Comparison of positron emission tomography, cognition, and brain volume in Alzheimer's disease with and without severe abnormalities of white matter

Charles DeCarli, C. L. Grady, C. M. Clark, D. A. Katz, D. R. Brady, D. G M Murphy, J. V. Haxby, J. A. Salerno, J. A. Gillette, A. Gonzalez-Aviles, S. I. Rapoport

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Objectives. To examine cerebral metabolism, cognitive performance, and brain volumes in healthy controls and two groups of patients with probable Alzheimer's disease, one group with severe abnormalities of white matter (DAT+) and the other group with none, or minimal abnormalities (DAT-). Methods. Neuropsychological tests, CT, MRI quantitative MRI, and PET studies were carried out to allow comparison between the DAT+ and DAT- groups and the healthy controls. Results. Compared with the healthy controls, both demented groups had significantly reduced global and regional cerebral metabolism, significant brain atrophy, and significantly lower scores on neuropsychological testing. The DAT- patient group showed a pattern of parietal-temporal cerebral metabolic reductions and neuropsychological performance deficits typical of Alzheimer's disease. In addition, metabolism in the association neocortex (AD ratio) and measures of neuropsychological task performance were significantly correlated in the DAT- patient group. Comparison of DAT+ with DAT- patients showed a significantly higher ratio of parietal to whole brain glucose utilisation for the DAT+ group. Moreover, when comparing group z score differences from the healthy controls, the DAT+ group had, on average, smaller differences from controls in the frontal, parietal, and temporal regions than did the DAT- group. Discriminant analysis using metabolic ratios of the frontal, parietal, and temporal regions showed cerebral metabolic patterns to be significantly different among the DAT+, the DAT-, and the healthy controls. These differences were due primarily to relatively higher frontal, parietal, and temporal metabolic ratios in the DAT+ group which resulted in discriminant scores for the DAT+ group between the healthy controls and the DAT- group. Group mean scores on tests of neuropsychological performance were not significantly different between the DAT- and DAT+ patients. By contrast with the DAT- group, however, no significant correlations between the AD ratio and any neuropsychological task were seen in the DAT+ group. Multiple regression analysis showed significant between group differences in the relation between the AD ratio and neuropsychological scores on three tasks. The slopes of the relations between the AD ratio and memory scores (memory and freedom from distractability deviation quotient of the Wechsler adult intelligence scale (WMDQ)) also were significantly different for the two groups. Conclusions. Although multiple causes for abnormalities of white matter exist in patients with Alzheimer's disease, these data suggest that the presence of severe abnormalities of white matter indicate a second pathological process in the DAT+ patients. The DAT- patients showed the parietal-temporal metabolic deficits and correlations between association neocortical metabolism and neuropsychological task performance typical of patients with Alzheimer's disease. By contrast, the DAT+ group had a pattern of cerebral metabolism significantly different from healthy controls and DAT+ patients, as well as no significant correlations between metabolism in the association neocortex and neuropsychological performance. These differences probably reflect the superimposed pathology of the abnormalities of white matter which may exert their affect through disruption of long corticocortical pathways.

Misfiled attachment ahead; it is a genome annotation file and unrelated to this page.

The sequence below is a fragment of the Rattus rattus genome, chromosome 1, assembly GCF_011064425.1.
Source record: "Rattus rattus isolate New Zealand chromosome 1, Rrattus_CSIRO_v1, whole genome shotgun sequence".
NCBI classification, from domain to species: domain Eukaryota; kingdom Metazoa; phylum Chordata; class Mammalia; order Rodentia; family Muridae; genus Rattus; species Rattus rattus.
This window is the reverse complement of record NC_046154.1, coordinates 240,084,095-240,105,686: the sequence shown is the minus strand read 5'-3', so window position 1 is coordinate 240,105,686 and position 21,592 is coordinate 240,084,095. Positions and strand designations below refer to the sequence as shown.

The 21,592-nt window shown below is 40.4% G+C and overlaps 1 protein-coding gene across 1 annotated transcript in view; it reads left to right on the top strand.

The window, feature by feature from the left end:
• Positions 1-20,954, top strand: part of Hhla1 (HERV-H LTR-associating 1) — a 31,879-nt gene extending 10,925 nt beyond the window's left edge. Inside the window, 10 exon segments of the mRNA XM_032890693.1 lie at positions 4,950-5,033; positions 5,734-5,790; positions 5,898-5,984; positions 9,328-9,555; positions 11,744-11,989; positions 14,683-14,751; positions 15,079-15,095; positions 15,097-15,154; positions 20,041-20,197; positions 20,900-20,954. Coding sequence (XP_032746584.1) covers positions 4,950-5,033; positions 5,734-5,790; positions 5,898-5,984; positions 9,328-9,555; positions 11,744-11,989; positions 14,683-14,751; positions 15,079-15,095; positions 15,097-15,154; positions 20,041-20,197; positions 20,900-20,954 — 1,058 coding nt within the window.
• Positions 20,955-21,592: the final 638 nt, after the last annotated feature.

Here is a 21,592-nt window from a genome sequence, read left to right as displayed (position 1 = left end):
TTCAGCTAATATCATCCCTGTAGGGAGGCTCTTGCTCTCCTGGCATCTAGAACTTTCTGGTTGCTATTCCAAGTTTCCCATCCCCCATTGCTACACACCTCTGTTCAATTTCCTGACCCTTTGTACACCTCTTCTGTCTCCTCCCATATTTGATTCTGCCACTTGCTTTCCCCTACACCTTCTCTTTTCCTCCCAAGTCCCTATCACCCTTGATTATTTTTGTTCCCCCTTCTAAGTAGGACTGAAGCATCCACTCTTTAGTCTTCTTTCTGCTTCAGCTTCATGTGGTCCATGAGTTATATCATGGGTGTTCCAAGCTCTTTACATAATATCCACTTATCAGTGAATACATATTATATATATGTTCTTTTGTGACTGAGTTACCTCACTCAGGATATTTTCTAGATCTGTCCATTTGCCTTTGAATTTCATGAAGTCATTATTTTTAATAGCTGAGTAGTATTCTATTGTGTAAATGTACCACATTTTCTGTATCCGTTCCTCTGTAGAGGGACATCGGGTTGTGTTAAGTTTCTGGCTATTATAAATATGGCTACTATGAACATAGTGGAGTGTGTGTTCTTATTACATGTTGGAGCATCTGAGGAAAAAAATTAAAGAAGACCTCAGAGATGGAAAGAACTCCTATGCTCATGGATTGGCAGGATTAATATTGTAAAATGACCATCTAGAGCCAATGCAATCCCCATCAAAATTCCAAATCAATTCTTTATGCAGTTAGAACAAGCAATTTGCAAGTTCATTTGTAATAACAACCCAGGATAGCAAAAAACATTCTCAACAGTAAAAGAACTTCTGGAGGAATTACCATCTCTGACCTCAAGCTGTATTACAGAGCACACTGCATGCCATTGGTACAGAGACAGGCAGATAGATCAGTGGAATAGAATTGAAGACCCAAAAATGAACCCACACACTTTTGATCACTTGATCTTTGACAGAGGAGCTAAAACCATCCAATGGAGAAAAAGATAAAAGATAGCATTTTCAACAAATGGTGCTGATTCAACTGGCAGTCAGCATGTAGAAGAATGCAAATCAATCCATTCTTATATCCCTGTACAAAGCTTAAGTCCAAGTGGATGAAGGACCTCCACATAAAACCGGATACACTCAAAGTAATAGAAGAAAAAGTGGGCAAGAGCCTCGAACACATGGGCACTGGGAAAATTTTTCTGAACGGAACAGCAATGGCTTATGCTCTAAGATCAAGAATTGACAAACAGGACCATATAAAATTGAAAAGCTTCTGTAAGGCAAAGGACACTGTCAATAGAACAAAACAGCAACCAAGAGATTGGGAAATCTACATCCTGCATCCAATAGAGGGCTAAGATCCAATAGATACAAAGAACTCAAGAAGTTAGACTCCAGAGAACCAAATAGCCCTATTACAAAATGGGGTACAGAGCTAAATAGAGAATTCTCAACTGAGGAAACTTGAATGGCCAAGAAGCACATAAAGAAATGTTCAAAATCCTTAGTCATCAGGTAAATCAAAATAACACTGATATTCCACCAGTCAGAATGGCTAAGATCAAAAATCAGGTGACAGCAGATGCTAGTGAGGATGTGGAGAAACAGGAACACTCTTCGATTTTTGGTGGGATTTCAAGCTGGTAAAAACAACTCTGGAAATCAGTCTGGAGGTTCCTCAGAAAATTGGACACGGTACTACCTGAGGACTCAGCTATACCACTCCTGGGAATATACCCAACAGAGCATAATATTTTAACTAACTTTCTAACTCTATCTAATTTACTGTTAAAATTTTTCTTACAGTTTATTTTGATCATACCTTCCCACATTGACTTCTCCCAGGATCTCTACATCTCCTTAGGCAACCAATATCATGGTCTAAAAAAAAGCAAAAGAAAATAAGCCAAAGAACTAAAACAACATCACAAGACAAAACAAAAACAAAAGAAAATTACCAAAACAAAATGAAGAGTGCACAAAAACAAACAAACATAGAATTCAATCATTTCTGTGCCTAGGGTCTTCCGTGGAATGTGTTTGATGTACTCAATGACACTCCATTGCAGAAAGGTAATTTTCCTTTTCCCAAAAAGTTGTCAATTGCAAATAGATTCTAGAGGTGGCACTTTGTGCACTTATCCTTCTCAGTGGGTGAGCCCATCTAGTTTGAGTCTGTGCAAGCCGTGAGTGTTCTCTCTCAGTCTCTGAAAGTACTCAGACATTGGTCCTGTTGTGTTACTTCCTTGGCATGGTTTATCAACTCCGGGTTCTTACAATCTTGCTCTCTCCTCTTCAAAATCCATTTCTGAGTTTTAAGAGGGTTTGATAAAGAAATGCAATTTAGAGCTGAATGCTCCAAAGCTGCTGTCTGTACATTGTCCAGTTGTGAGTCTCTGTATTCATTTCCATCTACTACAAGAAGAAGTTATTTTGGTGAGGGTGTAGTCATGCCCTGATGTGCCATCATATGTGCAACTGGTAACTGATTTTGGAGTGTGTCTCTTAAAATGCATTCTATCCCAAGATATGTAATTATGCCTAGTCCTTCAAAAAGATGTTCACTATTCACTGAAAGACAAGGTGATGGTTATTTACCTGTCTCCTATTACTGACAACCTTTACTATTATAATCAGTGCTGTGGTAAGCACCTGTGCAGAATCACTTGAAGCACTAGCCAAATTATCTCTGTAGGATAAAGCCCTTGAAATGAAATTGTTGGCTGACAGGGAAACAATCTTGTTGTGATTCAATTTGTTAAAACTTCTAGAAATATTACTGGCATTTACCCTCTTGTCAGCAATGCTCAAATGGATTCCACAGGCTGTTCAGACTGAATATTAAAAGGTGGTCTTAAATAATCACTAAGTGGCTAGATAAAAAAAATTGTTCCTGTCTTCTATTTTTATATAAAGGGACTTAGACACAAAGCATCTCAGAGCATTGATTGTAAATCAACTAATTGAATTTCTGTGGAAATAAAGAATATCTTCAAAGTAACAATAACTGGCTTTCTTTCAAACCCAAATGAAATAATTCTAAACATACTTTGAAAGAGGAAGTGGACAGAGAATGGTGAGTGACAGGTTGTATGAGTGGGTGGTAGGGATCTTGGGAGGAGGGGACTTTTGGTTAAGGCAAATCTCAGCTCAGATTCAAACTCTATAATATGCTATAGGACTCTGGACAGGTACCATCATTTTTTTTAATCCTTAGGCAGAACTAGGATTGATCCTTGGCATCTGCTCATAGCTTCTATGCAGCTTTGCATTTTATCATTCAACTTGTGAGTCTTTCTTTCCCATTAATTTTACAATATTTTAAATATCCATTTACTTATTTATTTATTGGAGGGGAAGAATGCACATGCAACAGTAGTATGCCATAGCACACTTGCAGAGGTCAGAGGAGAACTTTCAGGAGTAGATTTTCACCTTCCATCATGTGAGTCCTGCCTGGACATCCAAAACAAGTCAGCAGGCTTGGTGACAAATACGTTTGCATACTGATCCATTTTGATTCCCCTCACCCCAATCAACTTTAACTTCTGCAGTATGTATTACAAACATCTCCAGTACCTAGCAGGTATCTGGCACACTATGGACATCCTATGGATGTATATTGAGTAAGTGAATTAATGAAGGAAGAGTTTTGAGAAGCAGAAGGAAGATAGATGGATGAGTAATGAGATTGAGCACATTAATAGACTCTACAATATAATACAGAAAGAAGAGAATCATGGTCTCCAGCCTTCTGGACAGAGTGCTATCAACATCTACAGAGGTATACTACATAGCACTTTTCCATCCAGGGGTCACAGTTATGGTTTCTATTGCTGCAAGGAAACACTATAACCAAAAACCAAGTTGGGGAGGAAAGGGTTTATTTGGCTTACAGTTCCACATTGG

Original languageEnglish (US)
Pages (from-to)158-167
Number of pages10
JournalJournal of Neurology Neurosurgery and Psychiatry
Issue number2
StatePublished - 1996
Externally publishedYes


  • Dementia of the Alzheimer type
  • Leukoaraiosis
  • Magnetic resonance imaging
  • Positron emission tomography

ASJC Scopus subject areas

  • Neuropsychology and Physiological Psychology
  • Neuroscience(all)
  • Psychiatry and Mental health


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